June 14, 2016 Sidney Crosby and Mario Lemieux celebrate after the Penguins defeated the San Jose Sharks on Sunday night to claim the fourth Stanley Cup in team history (Getty Images)
When the clock hit three zeroes Sunday night at San Jose, Sidney Crosby’s primary reward was the Stanley Cup. If you know him at all, you know that.
But, by winning his second Cup, Crosby’s legacy got a big boost.
Before Sunday, the Penguins’ core group (led by Crosby) was rightly considered to have underachieved. But now, with two Cups, a runner-up finish and an appearance in the conference final over nine years, that label has been stripped.
Crosby was a worthy pick as Conn Smythe Trophy winner for playoff MVP. He had three game-winning goals in the conference final against Tampa Bay. He was the best player in the final vs. San Jose, dominating more often than not. Crosby wrecked Games 1, 2 and 6. He had two primary assists in Sunday’s Cup-clincher.
It’s the “dead puck” era. Points don’t pile up like they used to. Crosby excelled via puck management, raw speed, hard work and “playing the game the right way,” as Penguins coach Mike Sullivan might say (and does, again and again).
Carl Hagelin called Crosby the “best grinder in the world.” Memo to Hagelin: Crosby doesn’t like that description. But Hagelin is right.
Crosby is a different kind of great player. But his uniqueness at the very top of hockey’s all-time hierarchy is a big part of what got him there.
And make no mistake. Crosby’s second Cup win has him firmly planted among hockey’s top 10 players of all time.
Crosby is a two-time Cup-winner. A two-time Olympic gold medalist. A two-time NHL MVP. A two-time NHL scoring champ. Now, he’s a playoff MVP. Crosby has won everything meaningful, and won everything but the Smythe more than once.
Crosby also has huge numbers: He currently ranks fifth all-time in points per game (1.327) and 12th all-time in playoff points per game (1.105). If Crosby produces at a reasonable rate over the next 10 seasons, he should get into the NHL's all-time top 10 for points. (Injuries allowing, Crosby will play at least 10 more years. His conditioning is incredible, and his obsessive focus shows no sign of abating.)
If Crosby’s career plays out as expected -- a third Cup certainly isn’t out of the question -- and the “dead puck” era is considered when looking at his stats, Crosby could be considered among hockey’s top 5.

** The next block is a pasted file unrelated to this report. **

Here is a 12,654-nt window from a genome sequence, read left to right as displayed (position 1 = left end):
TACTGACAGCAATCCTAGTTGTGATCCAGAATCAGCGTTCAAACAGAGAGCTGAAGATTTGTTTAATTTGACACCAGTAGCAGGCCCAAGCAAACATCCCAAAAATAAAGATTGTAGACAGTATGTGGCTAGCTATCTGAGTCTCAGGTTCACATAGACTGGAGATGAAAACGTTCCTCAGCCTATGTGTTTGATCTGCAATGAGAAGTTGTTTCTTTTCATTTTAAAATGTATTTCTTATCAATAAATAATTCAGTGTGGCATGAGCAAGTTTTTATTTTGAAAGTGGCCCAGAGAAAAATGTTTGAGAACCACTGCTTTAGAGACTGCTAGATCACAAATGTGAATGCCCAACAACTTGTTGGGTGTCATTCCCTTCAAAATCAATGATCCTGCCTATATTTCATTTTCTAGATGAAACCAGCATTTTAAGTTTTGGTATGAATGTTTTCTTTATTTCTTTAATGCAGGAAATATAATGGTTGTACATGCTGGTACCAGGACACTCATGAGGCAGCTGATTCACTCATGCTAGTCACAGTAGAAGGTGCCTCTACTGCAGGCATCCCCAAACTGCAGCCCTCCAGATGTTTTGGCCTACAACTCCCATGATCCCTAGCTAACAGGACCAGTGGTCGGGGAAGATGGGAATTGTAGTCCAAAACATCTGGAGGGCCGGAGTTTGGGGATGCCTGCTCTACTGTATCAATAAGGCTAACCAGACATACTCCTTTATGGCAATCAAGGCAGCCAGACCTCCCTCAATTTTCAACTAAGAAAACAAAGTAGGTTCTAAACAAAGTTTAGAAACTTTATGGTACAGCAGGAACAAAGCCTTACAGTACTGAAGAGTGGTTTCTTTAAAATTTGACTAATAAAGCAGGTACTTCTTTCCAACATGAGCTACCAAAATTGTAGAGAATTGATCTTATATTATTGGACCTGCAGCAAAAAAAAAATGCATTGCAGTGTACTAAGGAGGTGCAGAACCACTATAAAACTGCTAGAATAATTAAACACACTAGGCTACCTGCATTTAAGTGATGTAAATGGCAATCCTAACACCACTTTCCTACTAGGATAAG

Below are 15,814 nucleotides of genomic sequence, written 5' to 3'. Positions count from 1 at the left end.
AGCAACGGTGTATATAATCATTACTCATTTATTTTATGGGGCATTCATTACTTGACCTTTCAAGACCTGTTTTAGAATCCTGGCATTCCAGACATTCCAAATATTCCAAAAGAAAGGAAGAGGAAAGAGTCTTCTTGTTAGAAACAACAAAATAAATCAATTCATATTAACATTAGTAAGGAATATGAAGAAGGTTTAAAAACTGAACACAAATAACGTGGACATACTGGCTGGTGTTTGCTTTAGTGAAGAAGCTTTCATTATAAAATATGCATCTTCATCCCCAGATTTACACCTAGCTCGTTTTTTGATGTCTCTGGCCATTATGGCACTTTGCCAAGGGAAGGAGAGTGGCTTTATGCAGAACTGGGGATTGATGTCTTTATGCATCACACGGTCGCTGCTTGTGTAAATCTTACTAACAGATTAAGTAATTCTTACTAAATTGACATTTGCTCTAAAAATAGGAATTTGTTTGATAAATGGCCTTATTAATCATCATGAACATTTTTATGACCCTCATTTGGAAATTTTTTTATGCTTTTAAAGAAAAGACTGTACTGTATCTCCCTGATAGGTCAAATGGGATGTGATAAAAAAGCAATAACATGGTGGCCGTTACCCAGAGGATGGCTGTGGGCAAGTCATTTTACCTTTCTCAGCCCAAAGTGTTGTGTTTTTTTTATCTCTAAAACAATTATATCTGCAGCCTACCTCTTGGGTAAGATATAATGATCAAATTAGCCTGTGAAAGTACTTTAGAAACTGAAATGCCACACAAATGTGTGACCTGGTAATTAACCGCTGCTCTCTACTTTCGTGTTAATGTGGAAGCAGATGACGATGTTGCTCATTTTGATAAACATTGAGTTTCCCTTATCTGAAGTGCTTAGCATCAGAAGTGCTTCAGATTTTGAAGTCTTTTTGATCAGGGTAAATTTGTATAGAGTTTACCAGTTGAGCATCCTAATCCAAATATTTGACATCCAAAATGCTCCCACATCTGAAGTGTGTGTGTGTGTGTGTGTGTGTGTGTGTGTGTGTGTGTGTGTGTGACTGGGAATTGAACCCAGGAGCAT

Crosby won’t climb up among Mario Lemieux, Bobby Orr and Wayne Gretzky. But he’ll be right below that, alongside the likes of Rocket Richard, Bobby Hull and Gordie Howe. That’s an honor. For those players, and for Crosby, too.
The concussion issues that haunted Crosby’s career at the beginning of the decade are no longer a going concern. Crosby has missed just nine games over the past three seasons; he’s played in 279 out of 288 games.
His leadership skills should have never been questioned, but they’re perhaps more obvious now.
Crosby got a big lift via the influx of youth from the Penguins’ Wilkes-Barre/Scranton farm club. At 28, with a lot of paycheck-stealing senior citizens eradicated from the roster, Crosby finally feels like a true veteran in the locker room. The energy he gets from the likes of Conor Sheary, Bryan Rust, etc., seems undeniable.
The finish of these playoffs likely meant a great deal to Crosby. Injury minimized his participation in Game 7 at Detroit in 2009. But he was unimpeded and relentless in Sunday night’s Cup-clincher.
Next season will be difficult for the Penguins. Those participating in the World Cup of Hockey begin training camp for that event in just 12 weeks.
Pile that tournament on top of a long playoff run, and fatigue will come fast and heavy next season for many of the Penguins’ key players. It’s crazy that Phil Kessel and Kris Letang didn’t make their respective teams, but it’s good for the Penguins.
Crosby will be fine, though. He never tires. Don’t bet against him. That should be a lesson learned from this year’s playoffs.
Mark Madden hosts a radio show 3-6 p.m. weekdays on WXDX-FM (105.9).